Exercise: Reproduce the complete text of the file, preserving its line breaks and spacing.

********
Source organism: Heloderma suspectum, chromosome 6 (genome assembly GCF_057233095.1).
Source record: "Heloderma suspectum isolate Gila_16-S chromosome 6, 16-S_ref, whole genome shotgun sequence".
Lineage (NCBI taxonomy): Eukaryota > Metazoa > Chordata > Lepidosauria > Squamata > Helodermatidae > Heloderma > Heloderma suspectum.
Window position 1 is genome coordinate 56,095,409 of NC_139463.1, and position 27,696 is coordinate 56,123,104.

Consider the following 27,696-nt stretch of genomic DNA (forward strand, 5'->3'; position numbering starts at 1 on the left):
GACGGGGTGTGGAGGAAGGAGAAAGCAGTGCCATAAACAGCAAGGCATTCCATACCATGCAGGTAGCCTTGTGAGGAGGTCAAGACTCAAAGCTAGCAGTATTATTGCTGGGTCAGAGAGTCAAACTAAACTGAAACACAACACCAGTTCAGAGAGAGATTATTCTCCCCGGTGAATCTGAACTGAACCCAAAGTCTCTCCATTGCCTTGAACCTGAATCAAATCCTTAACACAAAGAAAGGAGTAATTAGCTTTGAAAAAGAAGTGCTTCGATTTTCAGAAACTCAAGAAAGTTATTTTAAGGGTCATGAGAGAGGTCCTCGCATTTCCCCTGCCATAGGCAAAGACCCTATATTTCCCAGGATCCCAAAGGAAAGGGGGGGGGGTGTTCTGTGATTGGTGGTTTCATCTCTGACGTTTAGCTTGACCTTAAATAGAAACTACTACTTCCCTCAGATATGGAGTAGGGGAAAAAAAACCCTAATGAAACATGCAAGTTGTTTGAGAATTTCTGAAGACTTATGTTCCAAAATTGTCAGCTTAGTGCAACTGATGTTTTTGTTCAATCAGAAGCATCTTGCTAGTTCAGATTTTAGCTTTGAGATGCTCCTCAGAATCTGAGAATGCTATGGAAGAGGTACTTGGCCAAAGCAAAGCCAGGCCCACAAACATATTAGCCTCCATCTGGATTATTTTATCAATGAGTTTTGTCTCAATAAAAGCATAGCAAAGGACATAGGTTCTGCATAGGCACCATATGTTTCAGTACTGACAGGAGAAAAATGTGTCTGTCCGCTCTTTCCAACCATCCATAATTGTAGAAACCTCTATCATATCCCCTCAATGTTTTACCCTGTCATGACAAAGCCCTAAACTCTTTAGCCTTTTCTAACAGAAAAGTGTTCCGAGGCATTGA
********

Source organism: Heloderma suspectum, chromosome 6 (genome assembly GCF_057233095.1).
Source record: "Heloderma suspectum isolate Gila_16-S chromosome 6, 16-S_ref, whole genome shotgun sequence".
Lineage (NCBI taxonomy): Eukaryota > Metazoa > Chordata > Lepidosauria > Squamata > Helodermatidae > Heloderma > Heloderma suspectum.
Window position 1 is genome coordinate 56,095,409 of NC_139463.1, and position 27,696 is coordinate 56,123,104.

Consider the following 27,696-nt stretch of genomic DNA (forward strand, 5'->3'; position numbering starts at 1 on the left):
GACGGGGTGTGGAGGAAGGAGAAAGCAGTGCCATAAACAGCAAGGCATTCCATACCATGCAGGTAGCCTTGTGAGGAGGTCAAGACTCAAAGCTAGCAGTATTATTGCTGGGTCAGAGAGTCAAACTAAACTGAAACACAACACCAGTTCAGAGAGAGATTATTCTCCCCGGTGAATCTGAACTGAACCCAAAGTCTCTCCATTGCCTTGAACCTGAATCAAATCCTTAACACAAAGAAAGGAGTAATTAGCTTTGAAAAAGAAGTGCTTCGATTTTCAGAAACTCAAGAAAGTTATTTTAAGGGTCATGAGAGAGGTCCTCGCATTTCCCCTGCCATAGGCAAAGACCCTATATTTCCCAGGATCCCAAAGGAAAGGGGGGGGGGTGTTCTGTGATTGGTGGTTTCATCTCTGACGTTTAGCTTGACCTTAAATAGAAACTACTACTTCCCTCAGATATGGAGTAGGGGAAAAAAAACCCTAATGAAACATGCAAGTTGTTTGAGAATTTCTGAAGACTTATGTTCCAAAATTGTCAGCTTAGTGCAACTGATGTTTTTGTTCAATCAGAAGCATCTTGCTAGTTCAGATTTTAGCTTTGAGATGCTCCTCAGAATCTGAGAATGCTATGGAAGAGGTACTTGGCCAAAGCAAAGCCAGGCCCACAAACATATTAGCCTCCATCTGGATTATTTTATCAATGAGTTTTGTCTCAATAAAAGCATAGCAAAGGACATAGGTTCTGCATAGGCACCATATGTTTCAGTACTGACAGGAGAAAAATGTGTCTGTCCGCTCTTTCCAACCATCCATAATTGTAGAAACCTCTATCATATCCCCTCAATGTTTTACCCTGTCATGACAAAGCCCTAAACTCTTTAGCCTTTTCTAACAGAAAAGTGTTCCGAGGCATTGA